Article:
Mead Lover's Digest #86 Tue 09 February 1993

Forum for Discussion of Mead Brewing and Consuming
John Dilley, Digest Coordinator


Spices for metheglin (Mark Schuldenfrei)
Ooooops (Sean Myers)
Belgian Ale Yeast #1214 (Sean Myers)
Belgian Ale Wyeast & honey (Jacob Galley)
Woodpecker Cider (Sean Myers)
What to expect (Mark E Lewis)
Milk and Honey/Cherries (COYOTE)
Yeast nutrient (jason)

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Date: Mon, 8 Feb 93 10:11:00 EST
From: (Mark Schuldenfrei)
Subject: Spices for metheglin

Forwarded message:

From Mon Feb 8 09:59:25 1993

From: "Spencer W. Thomas" <>
Date: Mon, 8 Feb 93 09:58:54 EST Message-Id: <> To: (Mark Schuldenfrei) In-Reply-To:
Subject: Spices for metheglin

I had written:

cardamom with orange peel (no zest!) is good too.

Spencer Thomas wrote me privately, and said:

You mean no pith? The zest is the orange part with the flavor. The
pith is the white bitter part.

Yes, he's right. Sorry for the error.


Mark Schuldenfrei (
[I'm just showin' you my opinions: this ain't a gift]

Date: Mon, 8 Feb 1993 10:03:42 -0800
From: smmyers@ossem.srv.PacBell.COM (Sean Myers)
Subject: Ooooops

Hi Gang,

It looks like I posted my cider question to the wrong list. Sorry !!!

By the way I'm still checking on that yeast info.


Date: Mon, 8 Feb 1993 09:51:56 -0800
From: smmyers@ossem.srv.PacBell.COM (Sean Myers)
Subject: Belgian Ale Yeast #1214

Date: Sun, 7 Feb 93 17:56:29 CST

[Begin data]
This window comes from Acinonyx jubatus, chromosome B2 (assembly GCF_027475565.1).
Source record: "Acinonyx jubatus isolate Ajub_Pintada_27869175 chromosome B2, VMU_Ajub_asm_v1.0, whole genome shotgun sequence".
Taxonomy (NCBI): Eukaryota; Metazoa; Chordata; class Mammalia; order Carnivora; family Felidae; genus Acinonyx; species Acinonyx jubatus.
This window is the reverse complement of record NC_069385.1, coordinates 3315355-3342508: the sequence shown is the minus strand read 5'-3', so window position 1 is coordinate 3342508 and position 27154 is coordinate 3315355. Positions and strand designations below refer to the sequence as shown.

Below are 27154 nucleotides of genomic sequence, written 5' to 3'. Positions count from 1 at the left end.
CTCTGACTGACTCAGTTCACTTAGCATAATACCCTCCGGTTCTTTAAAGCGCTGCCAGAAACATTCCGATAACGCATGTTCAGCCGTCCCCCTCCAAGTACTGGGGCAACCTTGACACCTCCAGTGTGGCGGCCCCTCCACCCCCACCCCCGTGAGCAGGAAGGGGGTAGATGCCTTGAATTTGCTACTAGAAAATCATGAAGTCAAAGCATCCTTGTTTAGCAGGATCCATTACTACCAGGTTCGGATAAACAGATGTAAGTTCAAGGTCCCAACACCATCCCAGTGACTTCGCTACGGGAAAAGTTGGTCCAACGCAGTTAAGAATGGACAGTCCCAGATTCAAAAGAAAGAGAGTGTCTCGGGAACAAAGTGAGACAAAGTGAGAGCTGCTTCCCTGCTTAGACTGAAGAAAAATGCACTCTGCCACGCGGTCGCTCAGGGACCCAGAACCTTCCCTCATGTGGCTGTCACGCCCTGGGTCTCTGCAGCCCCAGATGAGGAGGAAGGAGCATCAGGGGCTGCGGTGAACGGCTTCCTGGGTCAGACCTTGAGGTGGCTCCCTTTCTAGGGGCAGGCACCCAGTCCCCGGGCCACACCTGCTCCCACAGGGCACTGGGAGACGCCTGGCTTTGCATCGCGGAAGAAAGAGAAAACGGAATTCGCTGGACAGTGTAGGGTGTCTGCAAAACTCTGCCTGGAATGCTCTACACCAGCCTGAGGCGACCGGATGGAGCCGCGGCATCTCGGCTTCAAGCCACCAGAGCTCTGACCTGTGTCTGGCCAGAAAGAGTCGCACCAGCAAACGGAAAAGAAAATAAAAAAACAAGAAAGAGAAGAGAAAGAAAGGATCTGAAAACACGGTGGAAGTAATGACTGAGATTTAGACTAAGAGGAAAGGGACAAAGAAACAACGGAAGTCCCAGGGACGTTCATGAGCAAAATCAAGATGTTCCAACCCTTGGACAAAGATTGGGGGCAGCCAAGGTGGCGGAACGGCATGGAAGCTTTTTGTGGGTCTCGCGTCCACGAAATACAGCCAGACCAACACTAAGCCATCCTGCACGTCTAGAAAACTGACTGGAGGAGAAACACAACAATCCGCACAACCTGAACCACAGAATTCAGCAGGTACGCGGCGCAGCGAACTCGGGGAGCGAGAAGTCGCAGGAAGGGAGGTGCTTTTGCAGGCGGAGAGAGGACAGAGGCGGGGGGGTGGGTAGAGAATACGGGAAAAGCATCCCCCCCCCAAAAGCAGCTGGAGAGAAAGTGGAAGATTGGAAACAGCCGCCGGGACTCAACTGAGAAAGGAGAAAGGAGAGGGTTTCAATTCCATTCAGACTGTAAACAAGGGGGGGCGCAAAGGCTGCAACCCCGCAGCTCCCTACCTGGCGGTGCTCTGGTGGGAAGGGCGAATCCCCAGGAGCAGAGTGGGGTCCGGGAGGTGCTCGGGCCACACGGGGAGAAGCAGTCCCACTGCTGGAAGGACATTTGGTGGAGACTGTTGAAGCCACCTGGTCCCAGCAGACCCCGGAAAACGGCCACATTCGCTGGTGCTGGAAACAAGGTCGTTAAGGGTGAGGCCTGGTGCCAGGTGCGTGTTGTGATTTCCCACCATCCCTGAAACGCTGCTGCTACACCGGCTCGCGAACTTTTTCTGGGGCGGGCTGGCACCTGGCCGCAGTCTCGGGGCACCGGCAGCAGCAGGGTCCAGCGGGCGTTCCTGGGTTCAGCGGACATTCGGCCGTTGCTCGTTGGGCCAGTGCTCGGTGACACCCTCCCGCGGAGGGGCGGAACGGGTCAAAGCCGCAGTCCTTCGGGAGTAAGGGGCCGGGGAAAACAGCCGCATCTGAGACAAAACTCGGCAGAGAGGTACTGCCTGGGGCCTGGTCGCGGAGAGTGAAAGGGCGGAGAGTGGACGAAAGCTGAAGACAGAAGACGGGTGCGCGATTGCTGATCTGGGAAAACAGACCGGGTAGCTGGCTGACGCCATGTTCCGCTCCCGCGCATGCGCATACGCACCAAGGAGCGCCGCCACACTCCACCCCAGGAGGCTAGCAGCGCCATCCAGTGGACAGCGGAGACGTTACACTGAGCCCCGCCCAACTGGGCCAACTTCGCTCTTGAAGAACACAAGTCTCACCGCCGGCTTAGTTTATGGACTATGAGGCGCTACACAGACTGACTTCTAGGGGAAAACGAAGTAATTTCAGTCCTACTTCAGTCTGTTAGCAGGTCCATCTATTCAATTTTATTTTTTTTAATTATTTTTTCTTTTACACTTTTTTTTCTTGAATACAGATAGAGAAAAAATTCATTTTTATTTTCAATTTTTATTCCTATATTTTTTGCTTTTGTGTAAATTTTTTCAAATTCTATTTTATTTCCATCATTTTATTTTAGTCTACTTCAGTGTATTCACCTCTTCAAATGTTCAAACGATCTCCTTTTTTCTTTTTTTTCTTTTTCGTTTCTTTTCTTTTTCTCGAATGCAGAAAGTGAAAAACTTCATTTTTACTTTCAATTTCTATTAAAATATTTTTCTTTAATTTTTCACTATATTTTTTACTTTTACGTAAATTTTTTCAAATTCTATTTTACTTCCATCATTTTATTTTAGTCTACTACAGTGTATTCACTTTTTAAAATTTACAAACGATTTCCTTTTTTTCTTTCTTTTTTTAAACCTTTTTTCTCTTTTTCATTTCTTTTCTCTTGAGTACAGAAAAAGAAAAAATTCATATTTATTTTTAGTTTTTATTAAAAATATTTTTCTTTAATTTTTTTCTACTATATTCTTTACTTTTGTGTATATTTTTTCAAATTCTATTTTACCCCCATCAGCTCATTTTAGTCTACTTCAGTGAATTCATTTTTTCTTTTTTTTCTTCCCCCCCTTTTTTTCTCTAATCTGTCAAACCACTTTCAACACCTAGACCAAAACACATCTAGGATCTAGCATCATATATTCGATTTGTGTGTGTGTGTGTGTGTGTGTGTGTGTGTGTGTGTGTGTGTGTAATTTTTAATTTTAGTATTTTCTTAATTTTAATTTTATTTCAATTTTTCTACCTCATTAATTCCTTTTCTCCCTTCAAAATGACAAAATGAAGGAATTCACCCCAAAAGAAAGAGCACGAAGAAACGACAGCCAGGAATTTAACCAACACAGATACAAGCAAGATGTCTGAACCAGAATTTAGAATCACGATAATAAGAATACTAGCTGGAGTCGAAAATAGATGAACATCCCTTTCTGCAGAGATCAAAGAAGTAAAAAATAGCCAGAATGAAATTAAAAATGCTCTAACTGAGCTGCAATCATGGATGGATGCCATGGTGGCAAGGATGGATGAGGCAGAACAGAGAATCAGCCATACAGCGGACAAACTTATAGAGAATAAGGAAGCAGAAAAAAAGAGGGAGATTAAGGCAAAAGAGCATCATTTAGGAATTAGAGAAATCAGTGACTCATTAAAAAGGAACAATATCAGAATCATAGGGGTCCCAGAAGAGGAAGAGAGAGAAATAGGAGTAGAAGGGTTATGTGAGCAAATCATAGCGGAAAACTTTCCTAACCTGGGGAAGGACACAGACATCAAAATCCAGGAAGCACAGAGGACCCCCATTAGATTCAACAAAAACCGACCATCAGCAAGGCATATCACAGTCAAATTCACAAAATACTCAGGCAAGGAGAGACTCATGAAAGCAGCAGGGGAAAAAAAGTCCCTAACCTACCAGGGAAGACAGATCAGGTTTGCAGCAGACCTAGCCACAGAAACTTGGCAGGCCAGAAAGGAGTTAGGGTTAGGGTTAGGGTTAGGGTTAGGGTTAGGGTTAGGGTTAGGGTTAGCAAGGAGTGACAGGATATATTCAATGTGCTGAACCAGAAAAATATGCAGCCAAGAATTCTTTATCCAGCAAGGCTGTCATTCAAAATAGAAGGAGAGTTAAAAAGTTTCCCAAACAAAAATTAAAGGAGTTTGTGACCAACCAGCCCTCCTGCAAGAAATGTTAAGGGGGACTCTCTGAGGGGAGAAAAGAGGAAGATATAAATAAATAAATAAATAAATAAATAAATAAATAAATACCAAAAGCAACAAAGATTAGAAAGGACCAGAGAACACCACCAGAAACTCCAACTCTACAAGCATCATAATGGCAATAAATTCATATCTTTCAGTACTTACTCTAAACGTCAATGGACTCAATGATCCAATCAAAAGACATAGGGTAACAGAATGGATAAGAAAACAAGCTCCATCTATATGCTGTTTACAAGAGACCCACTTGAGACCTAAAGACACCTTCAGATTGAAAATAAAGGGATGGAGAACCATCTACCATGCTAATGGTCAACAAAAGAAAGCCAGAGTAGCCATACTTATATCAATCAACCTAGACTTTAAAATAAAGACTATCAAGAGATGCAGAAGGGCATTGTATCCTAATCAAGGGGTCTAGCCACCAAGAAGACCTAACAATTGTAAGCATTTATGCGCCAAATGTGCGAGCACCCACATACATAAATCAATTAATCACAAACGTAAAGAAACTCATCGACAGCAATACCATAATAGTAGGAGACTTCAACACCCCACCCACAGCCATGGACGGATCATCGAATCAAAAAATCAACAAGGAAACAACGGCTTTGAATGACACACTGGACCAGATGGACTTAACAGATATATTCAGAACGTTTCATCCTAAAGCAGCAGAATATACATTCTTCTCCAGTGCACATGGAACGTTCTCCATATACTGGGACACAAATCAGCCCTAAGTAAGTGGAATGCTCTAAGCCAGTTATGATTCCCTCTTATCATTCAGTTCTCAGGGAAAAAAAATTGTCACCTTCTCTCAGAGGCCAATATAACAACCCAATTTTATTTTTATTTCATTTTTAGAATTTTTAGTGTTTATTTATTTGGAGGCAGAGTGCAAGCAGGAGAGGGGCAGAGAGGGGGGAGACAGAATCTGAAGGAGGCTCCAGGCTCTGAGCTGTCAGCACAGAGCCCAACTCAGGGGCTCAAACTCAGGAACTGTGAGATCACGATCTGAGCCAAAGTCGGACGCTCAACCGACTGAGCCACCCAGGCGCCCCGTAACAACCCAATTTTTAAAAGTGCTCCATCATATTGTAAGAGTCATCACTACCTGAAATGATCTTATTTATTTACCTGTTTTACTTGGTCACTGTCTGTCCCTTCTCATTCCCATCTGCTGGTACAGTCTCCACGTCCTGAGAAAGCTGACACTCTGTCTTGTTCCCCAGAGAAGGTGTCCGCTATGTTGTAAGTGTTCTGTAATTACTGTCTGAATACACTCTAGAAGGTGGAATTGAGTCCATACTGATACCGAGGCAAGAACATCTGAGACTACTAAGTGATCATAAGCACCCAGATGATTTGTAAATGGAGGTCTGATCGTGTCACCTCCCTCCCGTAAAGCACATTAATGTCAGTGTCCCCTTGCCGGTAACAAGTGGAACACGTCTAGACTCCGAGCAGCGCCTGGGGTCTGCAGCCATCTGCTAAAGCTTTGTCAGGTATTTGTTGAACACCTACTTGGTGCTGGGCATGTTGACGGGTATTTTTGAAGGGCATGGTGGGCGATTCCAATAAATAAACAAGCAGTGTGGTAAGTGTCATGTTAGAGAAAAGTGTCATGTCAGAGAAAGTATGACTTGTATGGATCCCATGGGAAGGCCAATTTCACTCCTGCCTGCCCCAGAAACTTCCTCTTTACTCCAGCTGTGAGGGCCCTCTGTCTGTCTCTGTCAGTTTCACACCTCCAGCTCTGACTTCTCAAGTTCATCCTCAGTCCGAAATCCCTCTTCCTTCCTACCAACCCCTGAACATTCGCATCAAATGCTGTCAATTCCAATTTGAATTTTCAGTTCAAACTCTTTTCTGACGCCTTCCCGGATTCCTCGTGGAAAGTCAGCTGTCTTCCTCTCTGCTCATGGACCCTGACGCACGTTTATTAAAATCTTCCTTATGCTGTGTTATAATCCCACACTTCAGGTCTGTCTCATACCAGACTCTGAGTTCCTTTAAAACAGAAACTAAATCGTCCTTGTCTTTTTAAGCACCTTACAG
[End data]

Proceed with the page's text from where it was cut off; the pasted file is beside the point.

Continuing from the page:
From: Jacob Galley <>
Subject: Belgian Ale Wyeast & honey

Jacob Galley writes:

> Someone was interested in making a mead with Belgian Ale Wyeast,
> because of the fruity esters it produces. I have a rather strange
> metheglin aging right now, in which I used this yeast. I haven't used
> it in a beer yet, so I have no comparison, but it has produced a very
> strange roughly bubble-gum-ish flavor. Maybe this is because the
> fermentables were from honey and not grain? (My knowledge of the
> sugars involved is foggy, but I remember that they are different.)
> Anyway, this is a flavor which needs to mellow out before the stuff is
> worth bottling.


Some time ago I snarfed this off of Rec.crafts.brewing. It may help you

to understand what's going on. Also, I have a great article on yeast that was
also snarfed that I'm going to post if the author says it's o.k.

Anyway, here it is:

Martin Lodahl writes:

> Belgian Ale #1214

With both clove-like phenolics and alcohol spice, the Belgian will
tell you right away that it's no ordinary yeast. Tartness often
develops over time. Ferment warm or with inadequate aeration and
you're likely to get a bubblegum-like note. Intended for abbey
beers, and works very well for that.

Happy Cidering,


Date: Mon, 8 Feb 1993 09:56:51 -0800
From: smmyers@ossem.srv.PacBell.COM (Sean Myers)
Subject: Woodpecker Cider

Hi All,

Just this weekend, I got a chance to try my first cider. It was called

Woodpecker. Anyway, how does this cider compare with ciders that you can brew
yourself ? It seemed kind of watery and had a hint of "rotten apple" flavor.